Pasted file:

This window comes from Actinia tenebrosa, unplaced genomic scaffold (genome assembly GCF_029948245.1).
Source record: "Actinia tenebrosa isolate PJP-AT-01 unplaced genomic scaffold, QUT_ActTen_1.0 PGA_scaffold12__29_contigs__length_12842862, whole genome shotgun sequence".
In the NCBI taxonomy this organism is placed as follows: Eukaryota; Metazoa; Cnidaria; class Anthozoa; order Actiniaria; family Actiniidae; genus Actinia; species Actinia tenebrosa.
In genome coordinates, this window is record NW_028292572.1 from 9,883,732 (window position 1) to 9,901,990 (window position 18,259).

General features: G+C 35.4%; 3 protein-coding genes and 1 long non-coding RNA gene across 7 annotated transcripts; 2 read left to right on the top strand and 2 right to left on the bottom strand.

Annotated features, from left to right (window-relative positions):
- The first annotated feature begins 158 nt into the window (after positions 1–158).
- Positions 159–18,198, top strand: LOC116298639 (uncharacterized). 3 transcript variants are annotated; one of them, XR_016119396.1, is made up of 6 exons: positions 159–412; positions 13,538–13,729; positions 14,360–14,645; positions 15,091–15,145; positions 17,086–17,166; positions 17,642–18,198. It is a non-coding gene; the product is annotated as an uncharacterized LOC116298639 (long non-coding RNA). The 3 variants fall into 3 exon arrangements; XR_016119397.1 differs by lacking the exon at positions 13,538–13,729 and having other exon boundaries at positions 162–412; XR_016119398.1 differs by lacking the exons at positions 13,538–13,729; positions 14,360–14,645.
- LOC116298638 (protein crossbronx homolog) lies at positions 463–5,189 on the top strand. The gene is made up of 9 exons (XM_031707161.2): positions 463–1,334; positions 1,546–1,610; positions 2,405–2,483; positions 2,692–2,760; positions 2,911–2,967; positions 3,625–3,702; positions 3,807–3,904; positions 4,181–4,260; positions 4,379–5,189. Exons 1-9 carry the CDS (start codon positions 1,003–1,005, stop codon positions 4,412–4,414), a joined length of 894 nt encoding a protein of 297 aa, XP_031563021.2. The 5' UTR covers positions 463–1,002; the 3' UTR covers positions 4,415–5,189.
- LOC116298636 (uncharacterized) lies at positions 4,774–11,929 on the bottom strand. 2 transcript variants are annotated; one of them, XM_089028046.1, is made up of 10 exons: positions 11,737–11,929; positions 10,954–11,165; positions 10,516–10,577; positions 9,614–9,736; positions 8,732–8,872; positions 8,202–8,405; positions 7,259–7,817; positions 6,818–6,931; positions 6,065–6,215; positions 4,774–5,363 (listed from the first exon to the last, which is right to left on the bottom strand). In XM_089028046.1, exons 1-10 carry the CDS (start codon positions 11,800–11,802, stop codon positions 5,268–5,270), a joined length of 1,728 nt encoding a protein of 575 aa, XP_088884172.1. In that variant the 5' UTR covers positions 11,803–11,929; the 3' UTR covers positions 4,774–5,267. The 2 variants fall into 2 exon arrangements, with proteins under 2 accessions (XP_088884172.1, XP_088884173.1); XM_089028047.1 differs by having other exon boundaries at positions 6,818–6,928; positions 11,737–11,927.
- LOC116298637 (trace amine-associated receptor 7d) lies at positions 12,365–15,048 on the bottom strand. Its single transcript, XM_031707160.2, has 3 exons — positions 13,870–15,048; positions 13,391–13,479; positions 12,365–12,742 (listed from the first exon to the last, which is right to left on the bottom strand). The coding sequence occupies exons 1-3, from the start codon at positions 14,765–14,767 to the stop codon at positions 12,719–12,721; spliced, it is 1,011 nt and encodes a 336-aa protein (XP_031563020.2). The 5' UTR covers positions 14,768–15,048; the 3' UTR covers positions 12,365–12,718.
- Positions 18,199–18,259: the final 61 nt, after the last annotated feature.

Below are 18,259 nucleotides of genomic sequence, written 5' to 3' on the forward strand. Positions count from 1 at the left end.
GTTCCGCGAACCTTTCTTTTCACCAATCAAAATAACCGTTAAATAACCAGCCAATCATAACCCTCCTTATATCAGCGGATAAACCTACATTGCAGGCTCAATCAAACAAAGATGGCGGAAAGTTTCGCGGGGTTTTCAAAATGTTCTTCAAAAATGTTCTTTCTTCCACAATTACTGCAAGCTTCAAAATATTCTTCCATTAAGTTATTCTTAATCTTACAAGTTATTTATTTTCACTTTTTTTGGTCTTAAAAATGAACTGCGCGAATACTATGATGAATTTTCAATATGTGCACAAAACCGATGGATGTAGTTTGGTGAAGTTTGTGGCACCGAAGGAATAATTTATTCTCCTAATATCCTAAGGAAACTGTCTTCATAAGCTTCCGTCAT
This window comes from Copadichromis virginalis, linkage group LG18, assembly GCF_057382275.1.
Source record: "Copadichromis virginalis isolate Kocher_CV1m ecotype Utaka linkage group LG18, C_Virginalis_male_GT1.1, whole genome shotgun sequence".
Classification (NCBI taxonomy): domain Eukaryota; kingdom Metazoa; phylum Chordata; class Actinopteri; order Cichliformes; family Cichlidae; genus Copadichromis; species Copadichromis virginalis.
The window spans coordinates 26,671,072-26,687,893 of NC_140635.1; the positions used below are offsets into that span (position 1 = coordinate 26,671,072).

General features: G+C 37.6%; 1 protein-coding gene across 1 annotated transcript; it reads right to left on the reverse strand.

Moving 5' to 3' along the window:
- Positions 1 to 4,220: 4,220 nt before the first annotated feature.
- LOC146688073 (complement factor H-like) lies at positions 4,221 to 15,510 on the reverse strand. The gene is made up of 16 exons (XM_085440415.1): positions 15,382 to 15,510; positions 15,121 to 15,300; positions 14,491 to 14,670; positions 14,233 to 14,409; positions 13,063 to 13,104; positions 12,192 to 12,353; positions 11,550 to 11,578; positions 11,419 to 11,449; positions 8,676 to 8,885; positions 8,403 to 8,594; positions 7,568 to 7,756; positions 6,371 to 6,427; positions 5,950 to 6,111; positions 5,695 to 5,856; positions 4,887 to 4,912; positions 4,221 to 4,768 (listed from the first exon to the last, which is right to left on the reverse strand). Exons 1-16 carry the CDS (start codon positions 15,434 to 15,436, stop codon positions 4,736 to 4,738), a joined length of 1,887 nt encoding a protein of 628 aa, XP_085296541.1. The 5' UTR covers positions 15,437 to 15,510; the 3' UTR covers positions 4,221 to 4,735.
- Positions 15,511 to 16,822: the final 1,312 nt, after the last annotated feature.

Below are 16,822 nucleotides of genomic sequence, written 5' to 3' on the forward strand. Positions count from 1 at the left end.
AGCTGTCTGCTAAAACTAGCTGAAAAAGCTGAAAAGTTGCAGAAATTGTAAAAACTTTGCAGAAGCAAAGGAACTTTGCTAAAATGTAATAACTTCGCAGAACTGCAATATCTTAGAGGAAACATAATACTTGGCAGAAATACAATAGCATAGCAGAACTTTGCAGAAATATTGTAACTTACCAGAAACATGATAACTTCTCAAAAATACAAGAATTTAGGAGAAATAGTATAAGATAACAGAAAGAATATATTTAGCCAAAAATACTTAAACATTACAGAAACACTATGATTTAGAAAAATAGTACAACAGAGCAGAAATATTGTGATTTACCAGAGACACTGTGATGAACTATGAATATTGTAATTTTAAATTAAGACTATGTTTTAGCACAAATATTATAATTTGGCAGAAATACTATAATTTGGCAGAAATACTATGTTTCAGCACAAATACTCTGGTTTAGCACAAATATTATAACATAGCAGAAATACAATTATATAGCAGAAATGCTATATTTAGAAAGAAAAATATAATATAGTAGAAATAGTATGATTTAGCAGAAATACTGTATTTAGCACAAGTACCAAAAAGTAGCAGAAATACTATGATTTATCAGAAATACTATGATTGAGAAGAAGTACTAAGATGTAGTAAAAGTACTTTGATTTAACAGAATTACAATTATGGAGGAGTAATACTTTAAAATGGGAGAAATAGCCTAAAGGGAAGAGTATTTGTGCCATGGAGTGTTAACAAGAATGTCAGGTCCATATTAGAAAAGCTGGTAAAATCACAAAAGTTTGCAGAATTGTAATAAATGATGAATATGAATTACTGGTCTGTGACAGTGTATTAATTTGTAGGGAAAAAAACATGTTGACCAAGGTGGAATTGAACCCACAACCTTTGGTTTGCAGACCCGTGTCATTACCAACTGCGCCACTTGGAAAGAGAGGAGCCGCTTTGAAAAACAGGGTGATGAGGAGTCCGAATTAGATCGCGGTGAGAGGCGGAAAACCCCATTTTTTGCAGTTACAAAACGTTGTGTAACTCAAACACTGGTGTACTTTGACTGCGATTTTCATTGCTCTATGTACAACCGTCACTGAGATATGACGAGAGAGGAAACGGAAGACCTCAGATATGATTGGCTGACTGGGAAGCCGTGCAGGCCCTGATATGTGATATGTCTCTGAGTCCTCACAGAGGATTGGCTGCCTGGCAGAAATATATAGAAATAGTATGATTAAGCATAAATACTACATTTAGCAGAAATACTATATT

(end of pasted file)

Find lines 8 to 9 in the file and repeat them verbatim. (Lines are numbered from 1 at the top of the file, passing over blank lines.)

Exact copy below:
- Positions 159–18,198, top strand: LOC116298639 (uncharacterized). 3 transcript variants are annotated; one of them, XR_016119396.1, is made up of 6 exons: positions 159–412; positions 13,538–13,729; positions 14,360–14,645; positions 15,091–15,145; positions 17,086–17,166; positions 17,642–18,198. It is a non-coding gene; the product is annotated as an uncharacterized LOC116298639 (long non-coding RNA). The 3 variants fall into 3 exon arrangements; XR_016119397.1 differs by lacking the exon at positions 13,538–13,729 and having other exon boundaries at positions 162–412; XR_016119398.1 differs by lacking the exons at positions 13,538–13,729; positions 14,360–14,645.
- LOC116298638 (protein crossbronx homolog) lies at positions 463–5,189 on the top strand. The gene is made up of 9 exons (XM_031707161.2): positions 463–1,334; positions 1,546–1,610; positions 2,405–2,483; positions 2,692–2,760; positions 2,911–2,967; positions 3,625–3,702; positions 3,807–3,904; positions 4,181–4,260; positions 4,379–5,189. Exons 1-9 carry the CDS (start codon positions 1,003–1,005, stop codon positions 4,412–4,414), a joined length of 894 nt encoding a protein of 297 aa, XP_031563021.2. The 5' UTR covers positions 463–1,002; the 3' UTR covers positions 4,415–5,189.